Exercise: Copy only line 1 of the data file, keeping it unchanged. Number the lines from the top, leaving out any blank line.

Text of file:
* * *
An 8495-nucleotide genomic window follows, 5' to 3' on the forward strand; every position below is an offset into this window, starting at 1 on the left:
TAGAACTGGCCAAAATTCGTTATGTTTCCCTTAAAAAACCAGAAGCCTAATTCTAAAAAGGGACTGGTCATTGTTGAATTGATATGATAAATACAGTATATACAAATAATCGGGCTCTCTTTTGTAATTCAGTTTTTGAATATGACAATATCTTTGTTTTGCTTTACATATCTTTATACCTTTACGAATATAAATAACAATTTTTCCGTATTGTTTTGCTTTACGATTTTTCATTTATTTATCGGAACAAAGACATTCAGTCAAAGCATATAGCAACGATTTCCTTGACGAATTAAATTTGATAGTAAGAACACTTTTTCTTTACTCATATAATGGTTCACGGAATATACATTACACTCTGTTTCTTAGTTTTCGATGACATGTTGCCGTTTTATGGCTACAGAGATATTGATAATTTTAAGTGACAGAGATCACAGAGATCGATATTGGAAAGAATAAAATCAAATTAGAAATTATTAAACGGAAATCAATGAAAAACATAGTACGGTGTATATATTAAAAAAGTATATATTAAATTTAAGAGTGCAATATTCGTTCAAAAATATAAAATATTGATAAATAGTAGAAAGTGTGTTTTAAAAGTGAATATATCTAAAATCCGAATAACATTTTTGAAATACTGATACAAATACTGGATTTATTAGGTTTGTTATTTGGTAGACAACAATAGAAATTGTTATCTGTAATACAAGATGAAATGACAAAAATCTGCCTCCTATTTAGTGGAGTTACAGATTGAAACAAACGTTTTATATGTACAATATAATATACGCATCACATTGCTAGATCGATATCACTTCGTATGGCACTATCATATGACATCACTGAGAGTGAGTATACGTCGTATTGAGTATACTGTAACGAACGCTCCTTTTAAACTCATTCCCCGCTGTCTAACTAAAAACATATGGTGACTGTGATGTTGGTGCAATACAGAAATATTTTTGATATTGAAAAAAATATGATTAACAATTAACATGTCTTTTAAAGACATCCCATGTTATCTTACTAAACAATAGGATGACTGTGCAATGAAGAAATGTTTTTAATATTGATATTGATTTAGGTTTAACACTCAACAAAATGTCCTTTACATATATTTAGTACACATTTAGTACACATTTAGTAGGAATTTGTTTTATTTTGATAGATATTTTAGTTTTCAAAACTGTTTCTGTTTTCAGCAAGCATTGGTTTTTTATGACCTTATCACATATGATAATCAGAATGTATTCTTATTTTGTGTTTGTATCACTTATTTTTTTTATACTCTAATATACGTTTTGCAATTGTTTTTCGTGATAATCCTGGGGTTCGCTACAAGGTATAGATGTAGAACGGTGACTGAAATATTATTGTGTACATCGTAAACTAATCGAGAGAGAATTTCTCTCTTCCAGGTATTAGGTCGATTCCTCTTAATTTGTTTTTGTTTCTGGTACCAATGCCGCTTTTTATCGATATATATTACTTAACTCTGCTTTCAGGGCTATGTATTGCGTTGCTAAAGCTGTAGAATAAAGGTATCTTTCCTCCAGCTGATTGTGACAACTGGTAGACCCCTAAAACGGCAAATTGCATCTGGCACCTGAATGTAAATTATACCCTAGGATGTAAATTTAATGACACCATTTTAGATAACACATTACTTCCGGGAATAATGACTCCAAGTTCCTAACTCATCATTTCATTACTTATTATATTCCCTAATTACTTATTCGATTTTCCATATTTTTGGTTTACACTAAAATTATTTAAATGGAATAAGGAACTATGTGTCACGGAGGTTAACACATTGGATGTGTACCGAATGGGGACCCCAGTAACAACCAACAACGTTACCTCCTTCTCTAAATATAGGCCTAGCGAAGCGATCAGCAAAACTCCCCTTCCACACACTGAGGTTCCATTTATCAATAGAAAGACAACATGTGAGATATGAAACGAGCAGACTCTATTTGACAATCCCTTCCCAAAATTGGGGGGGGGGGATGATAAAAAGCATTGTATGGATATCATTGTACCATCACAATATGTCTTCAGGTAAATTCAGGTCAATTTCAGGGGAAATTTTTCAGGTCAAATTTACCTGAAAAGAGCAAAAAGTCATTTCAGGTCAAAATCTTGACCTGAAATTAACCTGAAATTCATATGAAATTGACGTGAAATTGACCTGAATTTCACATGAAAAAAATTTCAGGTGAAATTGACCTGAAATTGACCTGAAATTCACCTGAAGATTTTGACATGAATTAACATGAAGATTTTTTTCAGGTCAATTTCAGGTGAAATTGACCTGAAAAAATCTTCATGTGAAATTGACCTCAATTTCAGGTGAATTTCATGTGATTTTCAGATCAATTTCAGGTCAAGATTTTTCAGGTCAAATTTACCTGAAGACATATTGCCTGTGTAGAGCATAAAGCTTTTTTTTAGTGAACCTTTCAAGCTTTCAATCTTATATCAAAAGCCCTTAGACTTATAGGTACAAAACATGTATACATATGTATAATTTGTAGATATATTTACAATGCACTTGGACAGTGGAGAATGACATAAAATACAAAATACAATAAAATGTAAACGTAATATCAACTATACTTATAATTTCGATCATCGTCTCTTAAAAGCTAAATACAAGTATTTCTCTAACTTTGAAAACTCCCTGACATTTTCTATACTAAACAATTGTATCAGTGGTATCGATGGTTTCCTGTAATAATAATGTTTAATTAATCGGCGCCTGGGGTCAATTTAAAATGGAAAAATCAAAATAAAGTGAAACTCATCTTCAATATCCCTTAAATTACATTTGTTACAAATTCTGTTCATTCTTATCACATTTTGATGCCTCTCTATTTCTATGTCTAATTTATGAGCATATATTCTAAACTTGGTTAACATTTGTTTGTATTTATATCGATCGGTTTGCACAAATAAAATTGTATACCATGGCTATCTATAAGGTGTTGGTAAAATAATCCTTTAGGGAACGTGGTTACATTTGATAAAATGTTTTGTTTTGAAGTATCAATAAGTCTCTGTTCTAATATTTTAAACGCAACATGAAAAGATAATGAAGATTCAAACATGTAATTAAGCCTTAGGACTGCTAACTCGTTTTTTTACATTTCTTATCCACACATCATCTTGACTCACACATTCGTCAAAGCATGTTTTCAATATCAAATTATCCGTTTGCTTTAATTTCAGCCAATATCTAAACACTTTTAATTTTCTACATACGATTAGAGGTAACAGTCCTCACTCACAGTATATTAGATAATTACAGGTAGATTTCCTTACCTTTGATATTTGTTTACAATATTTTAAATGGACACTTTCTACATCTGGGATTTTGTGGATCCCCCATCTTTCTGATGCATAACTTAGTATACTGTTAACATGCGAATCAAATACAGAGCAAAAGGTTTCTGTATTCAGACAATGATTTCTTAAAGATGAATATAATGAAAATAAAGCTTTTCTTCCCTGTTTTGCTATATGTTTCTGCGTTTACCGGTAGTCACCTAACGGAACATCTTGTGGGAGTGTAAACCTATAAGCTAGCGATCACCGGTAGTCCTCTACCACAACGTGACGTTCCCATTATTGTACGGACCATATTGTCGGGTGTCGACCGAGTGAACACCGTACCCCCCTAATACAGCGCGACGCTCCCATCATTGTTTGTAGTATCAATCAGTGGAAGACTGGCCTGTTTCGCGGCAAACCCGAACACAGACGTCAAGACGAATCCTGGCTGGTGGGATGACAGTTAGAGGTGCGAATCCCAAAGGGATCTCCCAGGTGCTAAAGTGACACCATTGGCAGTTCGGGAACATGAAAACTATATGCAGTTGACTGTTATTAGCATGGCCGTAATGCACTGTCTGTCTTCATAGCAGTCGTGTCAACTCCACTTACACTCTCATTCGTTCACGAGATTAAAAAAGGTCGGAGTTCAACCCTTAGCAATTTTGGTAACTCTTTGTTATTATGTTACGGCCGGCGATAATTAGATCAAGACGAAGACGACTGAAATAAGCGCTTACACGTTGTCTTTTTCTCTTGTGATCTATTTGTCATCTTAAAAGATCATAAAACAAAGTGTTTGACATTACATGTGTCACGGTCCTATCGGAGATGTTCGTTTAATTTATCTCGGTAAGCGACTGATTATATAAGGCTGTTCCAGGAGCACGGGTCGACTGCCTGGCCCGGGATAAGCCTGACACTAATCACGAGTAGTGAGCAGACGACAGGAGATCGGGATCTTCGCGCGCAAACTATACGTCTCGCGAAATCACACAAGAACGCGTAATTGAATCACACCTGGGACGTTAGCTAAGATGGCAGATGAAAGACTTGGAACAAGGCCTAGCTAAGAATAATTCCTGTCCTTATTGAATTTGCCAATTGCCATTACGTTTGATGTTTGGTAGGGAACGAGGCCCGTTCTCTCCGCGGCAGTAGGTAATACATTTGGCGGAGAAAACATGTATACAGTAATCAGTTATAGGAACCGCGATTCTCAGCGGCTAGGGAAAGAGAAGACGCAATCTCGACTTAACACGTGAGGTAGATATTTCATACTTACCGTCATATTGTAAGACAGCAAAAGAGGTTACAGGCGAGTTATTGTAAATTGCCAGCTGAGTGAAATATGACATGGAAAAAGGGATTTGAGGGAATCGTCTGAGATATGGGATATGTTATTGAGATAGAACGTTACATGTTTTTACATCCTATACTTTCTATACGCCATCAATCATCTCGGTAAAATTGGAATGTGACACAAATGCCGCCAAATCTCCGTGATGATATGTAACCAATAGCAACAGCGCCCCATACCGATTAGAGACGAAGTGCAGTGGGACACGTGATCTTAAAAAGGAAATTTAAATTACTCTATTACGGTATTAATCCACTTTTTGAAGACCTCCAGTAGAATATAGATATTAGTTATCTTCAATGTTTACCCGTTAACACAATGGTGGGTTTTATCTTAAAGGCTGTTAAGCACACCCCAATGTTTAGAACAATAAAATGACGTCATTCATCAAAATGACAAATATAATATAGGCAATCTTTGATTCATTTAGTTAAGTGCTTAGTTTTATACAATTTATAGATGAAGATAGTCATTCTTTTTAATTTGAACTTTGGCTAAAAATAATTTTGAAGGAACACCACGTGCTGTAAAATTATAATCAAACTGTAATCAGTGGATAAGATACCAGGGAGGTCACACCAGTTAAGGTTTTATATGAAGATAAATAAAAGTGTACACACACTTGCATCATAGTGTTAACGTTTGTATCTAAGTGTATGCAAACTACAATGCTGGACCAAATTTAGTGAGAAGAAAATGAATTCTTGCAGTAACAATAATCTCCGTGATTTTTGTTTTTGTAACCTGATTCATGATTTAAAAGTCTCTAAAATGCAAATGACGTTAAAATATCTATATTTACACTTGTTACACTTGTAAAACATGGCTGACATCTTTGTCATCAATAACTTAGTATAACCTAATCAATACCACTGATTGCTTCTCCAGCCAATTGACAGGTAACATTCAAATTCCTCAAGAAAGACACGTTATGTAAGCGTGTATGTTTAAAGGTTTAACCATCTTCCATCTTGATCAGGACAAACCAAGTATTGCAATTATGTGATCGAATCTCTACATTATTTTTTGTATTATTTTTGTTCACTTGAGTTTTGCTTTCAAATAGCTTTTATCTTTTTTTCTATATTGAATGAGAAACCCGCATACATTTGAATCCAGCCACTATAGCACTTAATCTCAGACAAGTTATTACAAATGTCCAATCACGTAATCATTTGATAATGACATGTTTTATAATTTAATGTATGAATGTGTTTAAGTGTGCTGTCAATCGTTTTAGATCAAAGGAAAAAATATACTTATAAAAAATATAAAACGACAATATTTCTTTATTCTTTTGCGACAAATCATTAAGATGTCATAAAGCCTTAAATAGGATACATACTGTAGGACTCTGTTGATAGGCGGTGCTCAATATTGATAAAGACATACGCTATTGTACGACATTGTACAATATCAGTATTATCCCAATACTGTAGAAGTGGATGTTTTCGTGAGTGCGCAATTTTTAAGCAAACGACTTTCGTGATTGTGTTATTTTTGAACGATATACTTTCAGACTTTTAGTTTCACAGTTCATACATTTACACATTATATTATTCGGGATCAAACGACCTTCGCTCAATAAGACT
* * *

An 8495-nucleotide genomic window follows, 5' to 3' on the forward strand; every position below is an offset into this window, starting at 1 on the left: